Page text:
>>>> The expected type for the property "email" [1], used on the types
>>>> Organization, Person and ContactPoint, is text.
>>>> However, an email address is as often as not expressed as a mailto:
>>>> address.  And, in fact, almost all of the schema.org microdata examples that
>>>> include this property express it as a URL, such as this example for Person
>>>> [2]:
>>>> <a href="mailto:jane-doe@xyz.edu" itemprop="email">jane-doe@xyz.edu</a>
>>>> Google's Structured Data Testing Tool [3] does not complain if the Person
>>>> example is run through it, but Google's Schema Validator [4] returns this
>>>> warning - as it should, as per the spec:
>>>> The property http://schema.org/email expects a value of type Text
>>>> Note that it's perfectly possible for a page to legitimately use something
>>>> other than text for the hyperlink anchor:
>>>> <a href="mailto:jane-doe@xyz.edu" itemprop="email"><img
>>>> src="gigantic-email-me-now-button.jpg"></a>
>>>> Given this, doesn't it make sense to have the expected types for email to
>>>> be set to "Text or URL", as with (for example) the property "menu"?
>>> I like this idea of being tolerant on the expected value, and that's more
>>> line with other properties in schema.org like you point out. This is implied
>>> in the documentation about expected types [1], which says:
>>>> When browsing the schema.org types, you will notice that many properties
>>>> have "expected types". This means that the value of the property can itself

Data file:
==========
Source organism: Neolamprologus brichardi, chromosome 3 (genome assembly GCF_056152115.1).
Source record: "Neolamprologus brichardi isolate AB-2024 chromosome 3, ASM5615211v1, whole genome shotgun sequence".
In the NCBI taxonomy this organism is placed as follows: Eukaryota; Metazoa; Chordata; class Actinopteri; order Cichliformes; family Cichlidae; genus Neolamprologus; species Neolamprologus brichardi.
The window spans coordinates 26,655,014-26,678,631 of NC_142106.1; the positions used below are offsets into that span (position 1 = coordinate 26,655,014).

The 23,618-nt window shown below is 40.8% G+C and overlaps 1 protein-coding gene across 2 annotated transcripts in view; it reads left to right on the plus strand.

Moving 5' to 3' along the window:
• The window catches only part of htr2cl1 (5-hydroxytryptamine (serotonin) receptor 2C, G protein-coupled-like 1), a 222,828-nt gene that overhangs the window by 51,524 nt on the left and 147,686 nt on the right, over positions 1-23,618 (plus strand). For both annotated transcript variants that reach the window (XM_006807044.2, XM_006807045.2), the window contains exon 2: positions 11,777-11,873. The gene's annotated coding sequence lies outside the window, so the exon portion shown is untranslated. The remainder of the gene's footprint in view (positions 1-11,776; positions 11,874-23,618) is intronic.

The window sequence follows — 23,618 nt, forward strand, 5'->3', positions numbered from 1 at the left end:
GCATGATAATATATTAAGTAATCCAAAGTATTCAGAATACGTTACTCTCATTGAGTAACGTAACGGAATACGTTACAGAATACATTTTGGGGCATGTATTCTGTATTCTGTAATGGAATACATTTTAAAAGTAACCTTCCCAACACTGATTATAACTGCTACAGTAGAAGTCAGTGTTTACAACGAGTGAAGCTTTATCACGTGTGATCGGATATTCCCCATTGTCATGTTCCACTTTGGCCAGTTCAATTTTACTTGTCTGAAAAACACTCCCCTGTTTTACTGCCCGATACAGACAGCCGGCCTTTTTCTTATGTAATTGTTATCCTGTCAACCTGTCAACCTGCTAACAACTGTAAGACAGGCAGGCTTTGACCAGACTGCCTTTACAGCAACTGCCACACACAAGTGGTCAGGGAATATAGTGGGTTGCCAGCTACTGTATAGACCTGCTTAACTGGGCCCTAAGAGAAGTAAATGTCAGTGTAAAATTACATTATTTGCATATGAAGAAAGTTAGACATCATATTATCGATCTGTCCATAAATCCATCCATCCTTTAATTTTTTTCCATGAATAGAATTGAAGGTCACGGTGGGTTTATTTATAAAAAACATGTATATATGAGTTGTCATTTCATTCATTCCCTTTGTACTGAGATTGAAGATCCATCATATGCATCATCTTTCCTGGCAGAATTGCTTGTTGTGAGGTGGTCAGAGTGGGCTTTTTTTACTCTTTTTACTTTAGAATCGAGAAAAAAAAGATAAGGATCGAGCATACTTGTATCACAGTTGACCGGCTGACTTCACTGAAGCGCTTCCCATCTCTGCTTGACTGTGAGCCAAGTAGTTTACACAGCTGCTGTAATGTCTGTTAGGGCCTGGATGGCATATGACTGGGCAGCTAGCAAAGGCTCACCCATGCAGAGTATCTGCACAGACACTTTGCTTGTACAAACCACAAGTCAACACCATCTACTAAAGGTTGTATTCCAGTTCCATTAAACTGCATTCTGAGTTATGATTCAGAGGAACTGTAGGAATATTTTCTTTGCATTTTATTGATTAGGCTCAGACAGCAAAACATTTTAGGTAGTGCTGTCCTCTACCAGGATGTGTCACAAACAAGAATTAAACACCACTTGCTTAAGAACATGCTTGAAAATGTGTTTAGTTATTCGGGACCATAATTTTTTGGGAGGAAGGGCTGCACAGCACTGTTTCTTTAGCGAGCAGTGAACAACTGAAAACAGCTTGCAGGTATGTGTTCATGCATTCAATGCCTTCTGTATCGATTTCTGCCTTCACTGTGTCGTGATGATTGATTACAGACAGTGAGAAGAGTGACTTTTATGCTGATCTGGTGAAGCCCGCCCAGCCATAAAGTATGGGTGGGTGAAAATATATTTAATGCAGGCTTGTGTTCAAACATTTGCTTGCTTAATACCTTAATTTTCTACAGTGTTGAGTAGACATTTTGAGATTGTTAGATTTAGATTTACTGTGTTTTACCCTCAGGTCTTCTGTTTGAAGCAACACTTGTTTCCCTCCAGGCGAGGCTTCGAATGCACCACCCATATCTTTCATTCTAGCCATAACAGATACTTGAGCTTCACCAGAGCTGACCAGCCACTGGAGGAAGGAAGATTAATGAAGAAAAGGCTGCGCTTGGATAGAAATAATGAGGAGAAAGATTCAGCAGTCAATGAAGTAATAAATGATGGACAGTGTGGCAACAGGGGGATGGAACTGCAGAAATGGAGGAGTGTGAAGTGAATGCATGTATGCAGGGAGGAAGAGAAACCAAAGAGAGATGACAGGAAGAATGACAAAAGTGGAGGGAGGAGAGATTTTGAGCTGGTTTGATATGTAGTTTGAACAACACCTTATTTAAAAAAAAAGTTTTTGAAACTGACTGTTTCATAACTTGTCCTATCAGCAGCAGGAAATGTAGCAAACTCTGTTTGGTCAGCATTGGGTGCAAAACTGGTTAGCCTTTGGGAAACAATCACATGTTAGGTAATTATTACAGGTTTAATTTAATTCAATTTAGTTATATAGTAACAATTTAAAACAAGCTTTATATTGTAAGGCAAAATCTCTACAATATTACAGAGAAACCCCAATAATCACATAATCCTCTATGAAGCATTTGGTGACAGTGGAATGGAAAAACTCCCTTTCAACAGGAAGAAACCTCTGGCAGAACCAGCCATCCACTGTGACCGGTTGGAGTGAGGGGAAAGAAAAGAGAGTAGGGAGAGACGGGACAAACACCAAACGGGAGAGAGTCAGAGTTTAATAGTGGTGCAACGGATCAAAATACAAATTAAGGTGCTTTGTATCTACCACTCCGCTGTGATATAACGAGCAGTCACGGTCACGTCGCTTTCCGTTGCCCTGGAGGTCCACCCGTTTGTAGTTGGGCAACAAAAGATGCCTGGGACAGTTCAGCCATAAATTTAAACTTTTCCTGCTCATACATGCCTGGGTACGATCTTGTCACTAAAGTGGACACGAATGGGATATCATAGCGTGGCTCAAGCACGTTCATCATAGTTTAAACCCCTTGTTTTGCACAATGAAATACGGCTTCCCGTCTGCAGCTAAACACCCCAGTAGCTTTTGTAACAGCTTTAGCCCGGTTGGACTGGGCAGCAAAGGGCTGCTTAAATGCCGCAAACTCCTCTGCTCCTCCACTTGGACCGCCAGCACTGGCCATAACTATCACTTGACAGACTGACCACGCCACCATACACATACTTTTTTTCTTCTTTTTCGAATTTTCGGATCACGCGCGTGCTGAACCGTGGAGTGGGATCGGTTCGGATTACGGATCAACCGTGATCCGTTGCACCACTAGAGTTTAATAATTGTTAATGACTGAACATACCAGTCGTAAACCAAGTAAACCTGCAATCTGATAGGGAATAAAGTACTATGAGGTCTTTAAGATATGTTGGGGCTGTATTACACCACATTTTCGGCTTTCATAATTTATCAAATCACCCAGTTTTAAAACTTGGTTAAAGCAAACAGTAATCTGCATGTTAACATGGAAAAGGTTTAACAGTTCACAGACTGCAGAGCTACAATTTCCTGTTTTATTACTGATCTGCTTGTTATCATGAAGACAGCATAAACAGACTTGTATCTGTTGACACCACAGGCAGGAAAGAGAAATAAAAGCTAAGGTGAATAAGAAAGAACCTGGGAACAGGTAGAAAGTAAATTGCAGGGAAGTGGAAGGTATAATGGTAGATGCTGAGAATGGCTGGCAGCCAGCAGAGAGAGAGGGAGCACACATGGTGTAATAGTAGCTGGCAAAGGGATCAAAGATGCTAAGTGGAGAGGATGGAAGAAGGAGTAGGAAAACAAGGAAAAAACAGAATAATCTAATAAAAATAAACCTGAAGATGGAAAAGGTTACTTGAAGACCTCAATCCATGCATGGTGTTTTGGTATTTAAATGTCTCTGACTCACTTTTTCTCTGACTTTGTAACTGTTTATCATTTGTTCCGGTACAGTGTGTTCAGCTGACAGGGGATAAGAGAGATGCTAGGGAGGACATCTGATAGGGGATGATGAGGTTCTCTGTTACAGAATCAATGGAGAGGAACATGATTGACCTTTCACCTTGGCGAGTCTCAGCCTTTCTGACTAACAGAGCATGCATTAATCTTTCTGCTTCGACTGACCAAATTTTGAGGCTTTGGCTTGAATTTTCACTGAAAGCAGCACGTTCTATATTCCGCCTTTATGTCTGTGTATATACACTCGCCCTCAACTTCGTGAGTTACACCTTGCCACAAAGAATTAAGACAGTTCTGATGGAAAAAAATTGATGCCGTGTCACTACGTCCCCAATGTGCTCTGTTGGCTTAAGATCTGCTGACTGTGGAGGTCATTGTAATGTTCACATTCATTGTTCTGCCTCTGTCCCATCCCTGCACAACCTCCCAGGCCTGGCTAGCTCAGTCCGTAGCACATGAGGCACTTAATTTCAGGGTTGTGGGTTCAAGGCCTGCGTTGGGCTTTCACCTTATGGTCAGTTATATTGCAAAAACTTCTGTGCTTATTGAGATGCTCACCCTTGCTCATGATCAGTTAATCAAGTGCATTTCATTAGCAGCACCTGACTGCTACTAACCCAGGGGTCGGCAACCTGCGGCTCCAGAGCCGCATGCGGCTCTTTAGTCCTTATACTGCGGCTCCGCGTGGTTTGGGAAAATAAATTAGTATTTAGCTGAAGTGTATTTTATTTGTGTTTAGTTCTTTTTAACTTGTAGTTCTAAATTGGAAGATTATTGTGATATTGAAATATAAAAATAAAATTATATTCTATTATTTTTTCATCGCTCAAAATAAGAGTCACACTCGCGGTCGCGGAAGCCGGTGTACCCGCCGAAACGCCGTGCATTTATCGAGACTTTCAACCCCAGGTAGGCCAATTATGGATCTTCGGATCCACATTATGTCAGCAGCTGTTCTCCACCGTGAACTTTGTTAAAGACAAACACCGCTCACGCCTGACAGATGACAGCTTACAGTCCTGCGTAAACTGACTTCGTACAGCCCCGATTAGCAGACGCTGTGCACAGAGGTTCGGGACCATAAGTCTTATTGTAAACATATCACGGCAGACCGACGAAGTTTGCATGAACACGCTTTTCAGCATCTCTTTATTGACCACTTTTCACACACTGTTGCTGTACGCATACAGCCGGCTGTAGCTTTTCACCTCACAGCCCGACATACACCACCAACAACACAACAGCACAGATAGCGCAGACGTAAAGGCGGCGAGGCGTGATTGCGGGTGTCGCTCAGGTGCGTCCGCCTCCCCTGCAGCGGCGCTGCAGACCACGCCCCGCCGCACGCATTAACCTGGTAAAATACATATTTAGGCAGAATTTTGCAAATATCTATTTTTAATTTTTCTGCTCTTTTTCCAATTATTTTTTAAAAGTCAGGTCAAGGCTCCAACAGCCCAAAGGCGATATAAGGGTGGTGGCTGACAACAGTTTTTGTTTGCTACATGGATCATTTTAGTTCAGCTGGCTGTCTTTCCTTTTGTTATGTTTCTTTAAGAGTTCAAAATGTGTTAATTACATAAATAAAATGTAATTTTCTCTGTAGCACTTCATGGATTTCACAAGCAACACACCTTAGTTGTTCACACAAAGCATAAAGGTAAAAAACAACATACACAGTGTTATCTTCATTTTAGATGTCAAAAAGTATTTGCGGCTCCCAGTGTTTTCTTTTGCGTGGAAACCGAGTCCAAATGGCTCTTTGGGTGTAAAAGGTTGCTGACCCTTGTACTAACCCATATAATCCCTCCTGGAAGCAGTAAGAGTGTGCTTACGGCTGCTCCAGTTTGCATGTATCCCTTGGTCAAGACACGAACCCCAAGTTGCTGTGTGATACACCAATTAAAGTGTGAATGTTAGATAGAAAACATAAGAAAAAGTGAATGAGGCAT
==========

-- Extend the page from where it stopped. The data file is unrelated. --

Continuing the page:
>>>> be an embedded item (see section 1d: embedded items). But this is not a
>>>> requirement—it's fine to include just regular text or a URL.
>>> I also expect some people will not necessarily always remember or care to
>>> append mailto: in the case for example where an email address would be
>>> displayed without a link, but simply as text in a span element (visible to
>>> the end user).
>>> Steph.
>>> [1] http://schema.org/docs/gs.html#schemaorg_expected
>>>> [1] http://schema.org/email
>>>> [2] http://scheam.org/Person
>>>> [3] http://www.google.com/webmasters/tools/richsnippets
>>>> [4] https://developers.google.com/gmail/schemas/testing-your-schema
>>>> [5] http://schema.org/menu
> -------------------------------------------------------
> martin hepp
> e-business & web science research group
> universitaet der bundeswehr muenchen
> e-mail:  hepp@ebusiness-unibw.org
> phone:   +49-(0)89-6004-4217
> fax:     +49-(0)89-6004-4620
> www:     http://www.unibw.de/ebusiness/ (group)
>          http://www.heppnetz.de/ (personal)
> skype:   mfhepp
> twitter: mfhepp
> Check out GoodRelations for E-Commerce on the Web of Linked Data!
> =================================================================
> * Project Main Page: http://purl.org/goodrelations/
Received on Tuesday, 30 July 2013 09:01:11 UTC